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Art bridges years for young, old

David Michie and Sammy Losito sat side by side as they worked on watercolor renderings of three plastic mugs arranged together in the middle of the table.

"Sammy has more talent in his little finger than most of us have in our entire body," said Michie, 64, a retired dentist. "I'm really impressed. Also, I'm impressed at how polite all the youngsters are."

Michie and 11-year-old Sammy, of Clearwater, are part of a pilot intergenerational project between the Palms of Largo retirement and nursing home and eight youngsters from one of Largo's outreach centers for children. The center is run by the Largo Recreation Department.

The Palms of Largo Intergenerational Community Foundation is paying all costs, including the teacher's fee, materials and snacks.

On Mondays, Monali Simmons, an art teacher from Largo, meets with the youngsters at the outreach center in the Clearwater/Largo Free Methodist Church in Largo.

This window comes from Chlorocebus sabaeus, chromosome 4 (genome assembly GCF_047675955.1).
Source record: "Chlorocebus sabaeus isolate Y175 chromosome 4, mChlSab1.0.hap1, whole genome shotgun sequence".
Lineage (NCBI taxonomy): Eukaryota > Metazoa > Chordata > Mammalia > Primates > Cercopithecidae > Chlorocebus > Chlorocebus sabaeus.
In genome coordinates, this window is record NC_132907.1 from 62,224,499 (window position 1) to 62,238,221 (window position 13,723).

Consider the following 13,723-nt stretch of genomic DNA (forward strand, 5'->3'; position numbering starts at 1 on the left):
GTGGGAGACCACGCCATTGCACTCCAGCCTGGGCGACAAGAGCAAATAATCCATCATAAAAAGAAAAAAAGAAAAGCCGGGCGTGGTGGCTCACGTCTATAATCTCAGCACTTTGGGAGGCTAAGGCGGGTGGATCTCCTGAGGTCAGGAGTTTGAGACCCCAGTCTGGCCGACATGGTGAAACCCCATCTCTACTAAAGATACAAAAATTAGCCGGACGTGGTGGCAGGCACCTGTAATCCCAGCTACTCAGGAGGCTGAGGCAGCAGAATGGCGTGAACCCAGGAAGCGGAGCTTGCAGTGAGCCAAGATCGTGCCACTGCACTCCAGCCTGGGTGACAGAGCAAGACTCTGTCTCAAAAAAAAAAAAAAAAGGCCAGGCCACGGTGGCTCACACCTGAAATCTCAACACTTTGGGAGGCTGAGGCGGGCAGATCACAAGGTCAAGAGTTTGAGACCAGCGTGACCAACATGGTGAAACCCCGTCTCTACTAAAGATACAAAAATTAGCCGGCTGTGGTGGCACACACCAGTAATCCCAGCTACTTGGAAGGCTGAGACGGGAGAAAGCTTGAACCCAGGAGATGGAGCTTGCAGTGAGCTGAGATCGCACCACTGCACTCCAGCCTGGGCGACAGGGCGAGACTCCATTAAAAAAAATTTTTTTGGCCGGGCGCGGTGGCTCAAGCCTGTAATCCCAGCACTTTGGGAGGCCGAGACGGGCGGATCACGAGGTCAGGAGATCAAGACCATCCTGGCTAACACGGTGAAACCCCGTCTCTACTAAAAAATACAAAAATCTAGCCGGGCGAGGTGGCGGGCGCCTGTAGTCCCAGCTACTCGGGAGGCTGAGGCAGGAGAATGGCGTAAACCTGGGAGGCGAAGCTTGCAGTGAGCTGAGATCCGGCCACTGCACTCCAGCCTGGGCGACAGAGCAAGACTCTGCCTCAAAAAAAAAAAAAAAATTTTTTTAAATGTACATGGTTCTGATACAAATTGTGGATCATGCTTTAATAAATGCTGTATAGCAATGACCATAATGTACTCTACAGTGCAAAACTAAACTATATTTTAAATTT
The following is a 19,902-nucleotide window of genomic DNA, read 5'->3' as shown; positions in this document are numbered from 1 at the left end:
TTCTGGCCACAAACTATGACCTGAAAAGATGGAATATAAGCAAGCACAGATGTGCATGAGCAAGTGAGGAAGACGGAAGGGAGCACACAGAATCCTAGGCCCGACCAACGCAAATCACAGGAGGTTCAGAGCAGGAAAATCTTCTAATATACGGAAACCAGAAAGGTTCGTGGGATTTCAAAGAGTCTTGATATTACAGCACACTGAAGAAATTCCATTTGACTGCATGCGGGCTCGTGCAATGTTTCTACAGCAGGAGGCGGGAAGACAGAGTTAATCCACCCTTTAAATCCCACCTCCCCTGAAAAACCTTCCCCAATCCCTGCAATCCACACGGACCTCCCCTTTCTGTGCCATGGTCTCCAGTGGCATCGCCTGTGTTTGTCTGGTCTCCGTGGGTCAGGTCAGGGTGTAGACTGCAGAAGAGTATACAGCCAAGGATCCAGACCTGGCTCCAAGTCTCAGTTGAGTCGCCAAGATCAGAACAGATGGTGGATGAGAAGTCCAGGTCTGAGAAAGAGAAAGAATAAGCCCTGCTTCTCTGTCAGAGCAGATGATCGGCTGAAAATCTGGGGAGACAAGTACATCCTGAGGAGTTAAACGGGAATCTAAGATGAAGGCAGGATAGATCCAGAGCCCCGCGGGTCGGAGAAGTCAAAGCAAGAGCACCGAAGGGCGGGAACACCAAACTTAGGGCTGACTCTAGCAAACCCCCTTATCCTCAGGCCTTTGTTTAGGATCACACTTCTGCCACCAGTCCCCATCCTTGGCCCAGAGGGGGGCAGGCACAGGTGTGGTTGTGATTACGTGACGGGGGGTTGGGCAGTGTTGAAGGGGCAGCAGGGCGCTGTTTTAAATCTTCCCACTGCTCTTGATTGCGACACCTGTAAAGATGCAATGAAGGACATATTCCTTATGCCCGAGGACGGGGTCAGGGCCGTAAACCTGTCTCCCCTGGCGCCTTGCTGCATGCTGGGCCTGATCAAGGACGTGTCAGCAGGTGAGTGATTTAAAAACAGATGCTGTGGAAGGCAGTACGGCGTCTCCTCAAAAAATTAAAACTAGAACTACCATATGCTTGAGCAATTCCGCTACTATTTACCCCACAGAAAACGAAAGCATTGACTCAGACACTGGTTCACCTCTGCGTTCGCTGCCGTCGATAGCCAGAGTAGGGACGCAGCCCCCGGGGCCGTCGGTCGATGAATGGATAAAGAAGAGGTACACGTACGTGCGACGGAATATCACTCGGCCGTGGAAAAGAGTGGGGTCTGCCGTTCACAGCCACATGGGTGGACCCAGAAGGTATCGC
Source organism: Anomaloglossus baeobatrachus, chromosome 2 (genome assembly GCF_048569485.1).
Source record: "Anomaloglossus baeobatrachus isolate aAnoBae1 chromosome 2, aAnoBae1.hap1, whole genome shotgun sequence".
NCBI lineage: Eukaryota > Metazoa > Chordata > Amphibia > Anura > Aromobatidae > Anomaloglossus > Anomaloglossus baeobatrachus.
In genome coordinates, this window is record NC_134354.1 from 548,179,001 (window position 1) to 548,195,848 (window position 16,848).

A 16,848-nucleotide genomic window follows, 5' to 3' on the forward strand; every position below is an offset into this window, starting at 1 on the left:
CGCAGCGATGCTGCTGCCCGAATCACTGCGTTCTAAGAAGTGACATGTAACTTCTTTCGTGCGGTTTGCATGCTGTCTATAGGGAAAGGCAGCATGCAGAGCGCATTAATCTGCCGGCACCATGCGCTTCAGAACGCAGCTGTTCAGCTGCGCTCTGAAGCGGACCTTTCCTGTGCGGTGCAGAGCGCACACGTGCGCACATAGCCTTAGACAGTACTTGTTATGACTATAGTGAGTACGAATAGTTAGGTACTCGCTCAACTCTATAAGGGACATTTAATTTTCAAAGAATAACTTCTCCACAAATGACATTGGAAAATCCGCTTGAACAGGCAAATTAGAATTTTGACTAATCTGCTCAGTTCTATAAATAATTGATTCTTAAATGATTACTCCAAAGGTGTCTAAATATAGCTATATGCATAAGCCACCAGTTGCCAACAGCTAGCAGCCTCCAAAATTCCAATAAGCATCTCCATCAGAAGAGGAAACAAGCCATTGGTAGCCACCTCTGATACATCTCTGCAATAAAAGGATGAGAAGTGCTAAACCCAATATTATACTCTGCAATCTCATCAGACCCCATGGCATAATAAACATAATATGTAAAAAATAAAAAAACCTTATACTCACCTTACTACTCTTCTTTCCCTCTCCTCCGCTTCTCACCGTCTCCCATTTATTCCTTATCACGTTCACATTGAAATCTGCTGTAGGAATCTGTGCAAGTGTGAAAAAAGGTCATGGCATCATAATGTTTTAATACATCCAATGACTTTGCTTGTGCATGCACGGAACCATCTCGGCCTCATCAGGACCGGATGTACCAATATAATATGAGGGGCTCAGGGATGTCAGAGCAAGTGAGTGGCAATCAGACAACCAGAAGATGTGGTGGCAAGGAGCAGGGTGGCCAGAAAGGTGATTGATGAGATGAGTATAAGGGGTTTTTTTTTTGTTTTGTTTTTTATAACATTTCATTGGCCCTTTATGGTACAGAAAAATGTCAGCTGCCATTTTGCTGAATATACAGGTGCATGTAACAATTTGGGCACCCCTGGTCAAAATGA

On Wednesdays, the children are bused to the Palms Learning Center to spend about two hours with residents. The classes are expected to last through November.

"The outreach center is mainly a place where neighborhood youngsters can participate in after-school activities their parents might not be able to afford," said Mike Whalen, program manager. "The area has a lot of single-parent homes."

Kathy Klesmit, the Palms intergenerational activity director, said, "We thought art classes would be a good way to get the generations together. The kids and the seniors are setting goals together and are learning from each other."

On a recent day, six Palms residents participated, including Michie and his wife, Betsy, who spend several months at their Imperial Palms retirement apartment and the rest of the year in Rawlins, Wyo.

Simmons, the teacher said, "As you sit down to draw today, remember this is one of the few places you are in total control. You can paint the way you want to."

Midway through the session, Simmons led the children to a wall where some of their paintings hung. Some sported first-place blue ribbons, and others had gold "Excellence" seals.

"Positive reinforcement is what all these youngsters need," Simmons said. "These kids are amazing, with such good qualities. They just need a little time and attention to flourish. Just a week ago, the kids were a little rambunctious. Now, when the bus comes for them, they don't want to leave. They hug everyone."

"I like the older people," said James Simonek, a student at Southern Oaks Elementary School in Largo. "They are like grandparents to us."